“At least a dozen US states from California to the Great Lakes are at risk of electricity outages this summer,” Bloomberg reported Sunday.
The report cited a recent assessment from the North American Electric Reliability Corp. that much of the U.S. population is likely to suffer brownouts, blackouts and other disruptions in power during the hottest days of the year this summer.
While the eastern United States is largely expected to have sufficient operating reserves, most of the rest of the country is at elevated or high risk of power supply issues this summer, NERC said.
One of the states named in the report is California, where power outages have been a problem for years. In 2019, millions of residents suffered from blackouts as the Pacific Gas and Electric Co. was forced to switch power on and off over and over again to ease the strain on the grid.
Hydropower is also lacking in the West this year as an extended drought has kept river waters lower than usual, Bloomberg said.
In fact, the California Independent System Operator warned that the drought might put hydropower at risk through 2025, the outlet reported earlier this month.
The Golden State could be short up to 1,700 megawatts this summer, enough power to run 1.3 million homes.
Attempting to head off the problem, California officials have ordered power companies to buy thousands of watts in supplies, including banks of solar batteries, the power from which can be used during the overnight hours.
The state is also floating a new program that would pay customers for using less power during the peak energy hours of the day.
Texas is also at risk of blackouts, according to the report. It also experienced power outages last year, and that problem has not been fully resolved, experts say.
But parts of the Midwest could be facing the greatest threat, with the NERC assessment putting many of those states under “high risk” status.
“On the 15-state grid operated by the Midcontinent Independent System Operator (MISO), consumers in 11 states are at risk of outages,” Bloomberg reported. “MISO, which serves about 42 million people, projected it has ‘insufficient’ power generation to meet the highest demand periods this summer, especially in its Midwest states. “The grid has never before given a warning of this kind ahead of the start of summer demand.”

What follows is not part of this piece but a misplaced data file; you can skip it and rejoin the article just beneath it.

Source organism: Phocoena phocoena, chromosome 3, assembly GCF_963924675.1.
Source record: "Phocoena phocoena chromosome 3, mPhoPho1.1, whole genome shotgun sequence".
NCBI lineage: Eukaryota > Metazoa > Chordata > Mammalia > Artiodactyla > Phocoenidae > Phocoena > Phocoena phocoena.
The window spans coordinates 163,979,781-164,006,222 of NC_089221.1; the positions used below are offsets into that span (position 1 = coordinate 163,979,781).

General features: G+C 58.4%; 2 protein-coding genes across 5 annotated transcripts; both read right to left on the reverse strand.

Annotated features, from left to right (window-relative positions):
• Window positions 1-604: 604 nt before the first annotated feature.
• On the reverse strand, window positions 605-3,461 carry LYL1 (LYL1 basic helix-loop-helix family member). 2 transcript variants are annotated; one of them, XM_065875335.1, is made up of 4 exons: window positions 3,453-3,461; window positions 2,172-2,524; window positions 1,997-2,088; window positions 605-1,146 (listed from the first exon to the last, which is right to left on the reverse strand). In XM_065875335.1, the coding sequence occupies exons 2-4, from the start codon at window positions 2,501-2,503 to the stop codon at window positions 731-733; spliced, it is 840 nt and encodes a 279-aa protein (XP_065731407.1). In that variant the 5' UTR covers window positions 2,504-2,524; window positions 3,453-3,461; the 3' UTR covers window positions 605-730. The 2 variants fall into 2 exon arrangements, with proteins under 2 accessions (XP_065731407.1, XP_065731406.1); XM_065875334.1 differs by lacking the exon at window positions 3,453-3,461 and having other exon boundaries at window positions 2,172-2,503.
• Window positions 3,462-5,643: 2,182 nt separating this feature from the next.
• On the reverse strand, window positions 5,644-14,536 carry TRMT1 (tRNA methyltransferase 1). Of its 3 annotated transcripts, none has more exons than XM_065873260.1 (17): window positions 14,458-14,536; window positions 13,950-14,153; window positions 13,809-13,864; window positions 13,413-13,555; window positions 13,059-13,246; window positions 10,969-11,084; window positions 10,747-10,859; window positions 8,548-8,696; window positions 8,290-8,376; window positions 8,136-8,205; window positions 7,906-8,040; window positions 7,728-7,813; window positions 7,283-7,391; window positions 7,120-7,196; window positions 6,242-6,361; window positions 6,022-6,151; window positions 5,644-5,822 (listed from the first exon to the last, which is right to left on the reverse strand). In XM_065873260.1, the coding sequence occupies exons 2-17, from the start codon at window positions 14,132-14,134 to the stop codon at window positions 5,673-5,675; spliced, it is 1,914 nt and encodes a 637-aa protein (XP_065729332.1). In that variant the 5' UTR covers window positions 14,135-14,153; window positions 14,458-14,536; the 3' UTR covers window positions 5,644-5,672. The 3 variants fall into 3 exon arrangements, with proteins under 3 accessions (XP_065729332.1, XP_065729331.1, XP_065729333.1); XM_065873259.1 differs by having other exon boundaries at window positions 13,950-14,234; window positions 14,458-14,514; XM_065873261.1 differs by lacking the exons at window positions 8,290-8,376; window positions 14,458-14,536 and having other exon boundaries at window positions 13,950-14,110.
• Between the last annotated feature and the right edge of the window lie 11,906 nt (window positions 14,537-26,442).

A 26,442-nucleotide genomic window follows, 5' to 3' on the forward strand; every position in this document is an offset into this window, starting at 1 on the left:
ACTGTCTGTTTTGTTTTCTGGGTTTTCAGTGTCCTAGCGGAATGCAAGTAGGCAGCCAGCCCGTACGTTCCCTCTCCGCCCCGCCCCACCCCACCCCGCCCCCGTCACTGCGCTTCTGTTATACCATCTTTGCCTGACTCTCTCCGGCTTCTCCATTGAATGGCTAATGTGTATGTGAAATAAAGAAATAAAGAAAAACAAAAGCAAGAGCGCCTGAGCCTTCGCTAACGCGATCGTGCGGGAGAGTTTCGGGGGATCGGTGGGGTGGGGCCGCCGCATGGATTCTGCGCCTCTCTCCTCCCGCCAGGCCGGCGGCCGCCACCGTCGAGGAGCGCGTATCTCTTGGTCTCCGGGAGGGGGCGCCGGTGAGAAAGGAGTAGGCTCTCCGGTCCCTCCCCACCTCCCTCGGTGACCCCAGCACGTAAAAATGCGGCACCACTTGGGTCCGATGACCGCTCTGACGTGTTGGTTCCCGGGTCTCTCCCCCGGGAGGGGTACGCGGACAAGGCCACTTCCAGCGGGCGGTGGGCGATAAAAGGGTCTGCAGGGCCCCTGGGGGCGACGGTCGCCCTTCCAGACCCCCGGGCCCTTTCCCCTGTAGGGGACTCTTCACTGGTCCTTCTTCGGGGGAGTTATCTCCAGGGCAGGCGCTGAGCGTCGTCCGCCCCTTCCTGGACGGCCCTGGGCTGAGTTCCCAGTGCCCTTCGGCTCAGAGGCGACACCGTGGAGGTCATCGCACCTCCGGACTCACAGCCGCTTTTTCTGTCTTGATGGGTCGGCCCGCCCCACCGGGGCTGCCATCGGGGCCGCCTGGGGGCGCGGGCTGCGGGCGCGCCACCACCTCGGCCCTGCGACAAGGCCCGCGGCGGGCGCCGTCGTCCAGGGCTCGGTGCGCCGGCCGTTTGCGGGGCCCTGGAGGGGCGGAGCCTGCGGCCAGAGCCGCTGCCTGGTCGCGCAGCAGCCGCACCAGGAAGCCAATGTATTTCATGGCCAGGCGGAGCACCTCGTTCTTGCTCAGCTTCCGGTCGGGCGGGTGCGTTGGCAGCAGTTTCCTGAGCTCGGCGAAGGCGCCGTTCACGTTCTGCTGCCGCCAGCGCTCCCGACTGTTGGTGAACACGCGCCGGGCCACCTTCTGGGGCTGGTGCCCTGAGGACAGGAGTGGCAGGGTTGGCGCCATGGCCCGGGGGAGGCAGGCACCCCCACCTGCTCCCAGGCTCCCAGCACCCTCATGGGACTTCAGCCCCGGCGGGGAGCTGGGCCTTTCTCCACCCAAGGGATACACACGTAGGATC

“It’s a pretty sobering report, and it’s clear the risks are spreading,” John Moura, NERC’s director of reliability assessment and performance analysis, said in a recent news briefing, according to Bloomberg. “I certainly do think it’s our most cautionary tale here.”
While some experts also blame climate change for these power supply issues, the bigger problem is that liberal energy policies are closing older, stable coal-fired power plants at a faster clip than so-called renewable energy, such as wind farms, can replace them.
“The pace of our grid transformation is out of sync,” Moura said about the closing of coal plants.
Bloomberg noted that coal power plant shutdowns have reduced power output in the Midwest by 2.3 percent over last year. And this at a time when many areas there are experiencing a population boom.
In addition, America’s power infrastructure is aging and in disrepair. “About 70 percent of our grid is nearing end of life,” warned Teri Viswanath, lead economist for power, energy and water at CoBank ACB, according to Bloomberg.
Viswanath said this is one reason the United States “is experiencing more outages globally than any other industrialized nation.” Green policy is also a major contributor to America’s power woes.
According to The Wall Street Journal, California, Texas and Indiana are likely to face power outages as green energy “solutions” are taking precedence over tried-and-true sources of energy.
The nation’s devolving economy under President Joe Biden is also causing a problem for the energy industry, the report said, noting that many power companies cannot finish their build-out of battery storage facilities because of “supply-chain challenges and inflation.”
Forbes Editor-in-chief Steve Forbes explained that government policy failures are part of the problem. “The problem isn’t that we’ll be experiencing an unforeseeable surge in electricity; it’s that bad government policies have created shortages,” Forbes wrote earlier this month.
“Chief among these are the mandates that utilities use more and more so-called renewable sources of energy — primarily from windmills and solar panels — while pressuring them to shut down fossil-fuel-fired generating plants and to decommission nuclear facilities,” he added.
“The trouble is that alternative energy sources are expensive and pose their own serious environmental hazards,” Forbes said. “And they are not replacing the output of power that those closed traditional facilities produced.”
So, at every turn, policies pushed by Biden and his green allies are putting the nation at greater risk of blackouts and power shortages.
It’s long past time to stop pie-in-the-sky dreaming about green energy and get back to the business of fueling our nation.✪